Monday, December 30, 2013

San Francisco: TBD

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All week I've raved about the amazing food scene in San Francisco.  In a place where all of the restaurants are exceptional, it's hard to imagine the competition isn't stiff.  Understandably, chefs and restauranteurs seem to be looking for ways to make their food and dining experience stand out. Sometimes this works beautifully, and other times it goes horribly wrong.  Apologies in advance for the bad photography, the lighting and my iphone camera didn't work out that well here!

At the recommendation of a chef we met, we made a last minute reservation at a new restaurant, TBD.  The concept, according to the menu, is food inspired by the "primal" means of cooking over an open fire...   Sure...let's go with it.  
The menu is separated by type of preparation: raw, smoked, grilled, etc.  Since the dishes are meant to be shared, we ordered a couple from the various categories.  Each proved lackluster in its own way. 

The scallops, for example, were categorized under the smoked portion of the menu, but were served completely raw.  The waitress explained it was a cold smoke.  Interesting, but not particularly tasty.  They were topped with a frozen fennel granita that only made the cold scallop colder.  
Another strange and unappealing dish was grilled bread topped with butter and seaweed.  The seaweed seemed unneccessy, but added a little saltiness to an otherwise plain dish.  If seaweed wasn't strange enough, the bread was also topped with little sprigs of gel-like capsules. The waitress explained that the "sea beans" were "just a part of the local seaweed."  I know they are trying to be different, but beans filled with salty seawater served on grilled bread?  Someone really should have considered whether this enhanced the flavor of the dish before adding it.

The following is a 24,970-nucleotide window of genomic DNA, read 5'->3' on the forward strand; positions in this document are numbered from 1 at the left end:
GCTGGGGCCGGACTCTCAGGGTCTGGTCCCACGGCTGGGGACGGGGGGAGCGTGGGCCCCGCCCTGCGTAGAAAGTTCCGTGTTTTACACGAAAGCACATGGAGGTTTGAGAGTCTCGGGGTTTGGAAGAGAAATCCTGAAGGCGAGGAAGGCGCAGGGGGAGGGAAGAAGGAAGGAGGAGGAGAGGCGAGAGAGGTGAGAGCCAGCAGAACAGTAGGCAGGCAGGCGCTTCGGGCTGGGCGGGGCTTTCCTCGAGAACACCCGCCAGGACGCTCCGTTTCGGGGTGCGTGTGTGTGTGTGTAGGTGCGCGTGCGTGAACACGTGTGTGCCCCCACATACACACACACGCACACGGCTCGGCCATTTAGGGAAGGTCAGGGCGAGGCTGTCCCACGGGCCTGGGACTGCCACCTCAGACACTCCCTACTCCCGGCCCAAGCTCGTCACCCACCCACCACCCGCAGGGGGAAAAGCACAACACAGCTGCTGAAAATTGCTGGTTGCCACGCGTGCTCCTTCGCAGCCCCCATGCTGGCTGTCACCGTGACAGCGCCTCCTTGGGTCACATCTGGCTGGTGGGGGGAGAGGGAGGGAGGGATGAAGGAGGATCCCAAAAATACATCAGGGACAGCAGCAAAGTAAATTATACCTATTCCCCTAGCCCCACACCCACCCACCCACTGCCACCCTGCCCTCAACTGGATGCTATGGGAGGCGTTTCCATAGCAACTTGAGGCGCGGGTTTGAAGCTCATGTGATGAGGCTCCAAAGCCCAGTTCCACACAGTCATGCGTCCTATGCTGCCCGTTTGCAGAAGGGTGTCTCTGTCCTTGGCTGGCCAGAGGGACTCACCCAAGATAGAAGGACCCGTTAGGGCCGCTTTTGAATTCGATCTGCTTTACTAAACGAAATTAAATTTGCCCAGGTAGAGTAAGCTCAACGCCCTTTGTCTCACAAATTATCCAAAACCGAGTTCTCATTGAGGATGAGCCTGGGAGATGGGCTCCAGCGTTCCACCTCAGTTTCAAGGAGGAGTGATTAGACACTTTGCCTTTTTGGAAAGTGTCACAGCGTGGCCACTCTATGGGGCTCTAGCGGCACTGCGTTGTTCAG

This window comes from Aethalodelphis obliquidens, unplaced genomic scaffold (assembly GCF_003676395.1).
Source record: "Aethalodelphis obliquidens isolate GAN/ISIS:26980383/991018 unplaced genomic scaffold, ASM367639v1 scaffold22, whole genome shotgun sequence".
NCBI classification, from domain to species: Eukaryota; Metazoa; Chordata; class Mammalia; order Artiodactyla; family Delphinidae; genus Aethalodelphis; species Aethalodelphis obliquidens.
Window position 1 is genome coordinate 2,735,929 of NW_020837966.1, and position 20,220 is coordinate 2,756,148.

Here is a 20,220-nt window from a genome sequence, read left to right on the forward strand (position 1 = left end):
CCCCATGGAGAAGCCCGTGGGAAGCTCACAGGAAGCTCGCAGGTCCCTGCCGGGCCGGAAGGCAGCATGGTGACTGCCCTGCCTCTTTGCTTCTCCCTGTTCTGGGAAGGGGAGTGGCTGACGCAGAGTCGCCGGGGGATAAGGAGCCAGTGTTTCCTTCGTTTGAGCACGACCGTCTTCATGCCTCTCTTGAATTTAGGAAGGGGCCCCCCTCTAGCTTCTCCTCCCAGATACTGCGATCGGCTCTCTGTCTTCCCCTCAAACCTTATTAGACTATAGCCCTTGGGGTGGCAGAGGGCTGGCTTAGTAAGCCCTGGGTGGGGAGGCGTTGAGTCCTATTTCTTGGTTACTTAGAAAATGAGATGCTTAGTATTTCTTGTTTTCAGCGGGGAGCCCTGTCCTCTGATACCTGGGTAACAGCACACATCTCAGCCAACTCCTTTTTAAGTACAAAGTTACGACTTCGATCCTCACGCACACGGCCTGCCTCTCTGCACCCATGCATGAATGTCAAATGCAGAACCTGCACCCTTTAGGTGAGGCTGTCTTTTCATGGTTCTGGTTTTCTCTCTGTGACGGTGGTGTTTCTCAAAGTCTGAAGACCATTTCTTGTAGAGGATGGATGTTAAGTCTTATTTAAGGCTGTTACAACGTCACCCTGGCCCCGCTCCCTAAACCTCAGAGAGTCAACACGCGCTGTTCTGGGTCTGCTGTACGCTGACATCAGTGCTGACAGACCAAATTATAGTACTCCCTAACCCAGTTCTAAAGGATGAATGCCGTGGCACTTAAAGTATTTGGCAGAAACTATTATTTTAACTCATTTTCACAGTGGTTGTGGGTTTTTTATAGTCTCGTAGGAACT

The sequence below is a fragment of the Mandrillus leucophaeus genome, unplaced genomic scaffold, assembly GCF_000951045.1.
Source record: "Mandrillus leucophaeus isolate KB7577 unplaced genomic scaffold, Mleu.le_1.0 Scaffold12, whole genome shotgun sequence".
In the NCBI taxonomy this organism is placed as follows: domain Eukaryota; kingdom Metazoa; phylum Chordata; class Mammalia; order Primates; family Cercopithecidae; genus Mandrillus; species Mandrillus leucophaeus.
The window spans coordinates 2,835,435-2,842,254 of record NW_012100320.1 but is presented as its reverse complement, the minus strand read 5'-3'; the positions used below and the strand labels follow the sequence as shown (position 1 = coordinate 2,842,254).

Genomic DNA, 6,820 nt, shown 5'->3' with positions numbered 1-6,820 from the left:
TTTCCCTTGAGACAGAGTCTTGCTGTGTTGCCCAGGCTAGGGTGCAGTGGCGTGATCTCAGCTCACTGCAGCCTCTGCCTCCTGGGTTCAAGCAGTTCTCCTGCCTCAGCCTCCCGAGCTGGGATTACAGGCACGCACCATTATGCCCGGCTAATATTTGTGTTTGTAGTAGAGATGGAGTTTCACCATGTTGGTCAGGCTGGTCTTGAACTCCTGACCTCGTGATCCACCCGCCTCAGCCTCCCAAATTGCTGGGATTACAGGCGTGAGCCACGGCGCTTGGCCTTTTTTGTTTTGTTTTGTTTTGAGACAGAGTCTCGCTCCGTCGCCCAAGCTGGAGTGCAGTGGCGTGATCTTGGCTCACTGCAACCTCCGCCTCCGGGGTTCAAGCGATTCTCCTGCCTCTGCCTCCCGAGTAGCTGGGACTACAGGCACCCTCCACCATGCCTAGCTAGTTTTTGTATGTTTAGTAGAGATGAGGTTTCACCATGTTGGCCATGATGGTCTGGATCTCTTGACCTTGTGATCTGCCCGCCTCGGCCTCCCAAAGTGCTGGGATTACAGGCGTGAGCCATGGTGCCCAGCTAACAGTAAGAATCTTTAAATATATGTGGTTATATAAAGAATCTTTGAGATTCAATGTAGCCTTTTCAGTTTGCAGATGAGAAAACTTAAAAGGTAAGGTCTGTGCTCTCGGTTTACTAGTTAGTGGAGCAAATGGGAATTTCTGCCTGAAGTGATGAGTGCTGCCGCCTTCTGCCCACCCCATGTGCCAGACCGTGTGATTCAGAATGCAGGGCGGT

One of the dishes we did like was a grilled arepa topped with cheese and chanterelle mushrooms.  This was the simplest of the dishes and truest to the original, which is probably the reason I liked it.
We also ordered glazed carrots served over sprouted lentils that were decent.  Although we received about 5-6 small carrots and about a teaspoon of sauce, they were served in a massive serving bowl and only along one wall of the bowl.  I understand the attempt to change the typical aesthetic, but again this seemed to be a silly effort to be different without any improvement in taste or presentation. 
The last savory dish was a somewhat forgettable grilled gulf shrimp.  Served in the shells and with the heads on, these were a lot of work and not really worth  the effort.
The pinnacle of ridiculousness was dessert.  Longing for some sense of normalcy, we ordered the s'mores.  I assumed they would be deliciously cooked over the open flame.  Silly me.  Once again we lost flavor to an unrewarding effort to be unique.  As I should have expected, the s'mores were "deconstructed" and only vaguely recalled the s'mores of my childhood.  Sometimes this type of riff on the original is great , but here the flavors totally missed the mark.  The chocolate on the bottom of the bowl was gooey like caramel but chalky in flavor.  The marshmallow foam-like substance was weak in flavor, and the graham crackers were mere crumbs scattered on top.  There was nothing decadent or particularly sweet in this dessert. 
Perhaps because she sensed my overall dissatisfaction, the waitress was nice enough to bring out a large scoop of their spiced soft serve ice cream.  Again, the scoop was stuck to the inside of one wall of the bowl. Creative or just trying too hard again?  That said, the flavor was one of the better things we ate.

My takeaway is that there is a reason man has evolved beyond the "primal" means of cooking used here. While I admire and generally encourage creativity in the kitchen, taste should always come first.  TBD seems to have lost sight of that.

All this aside, it's a testament to the San Francisco food scene that chefs are working so hard to stand out and make their mark.  There is really no city in the world that has the same vibe as SF, and it was a pleasure to explore the food and culture from so many different angles all week.


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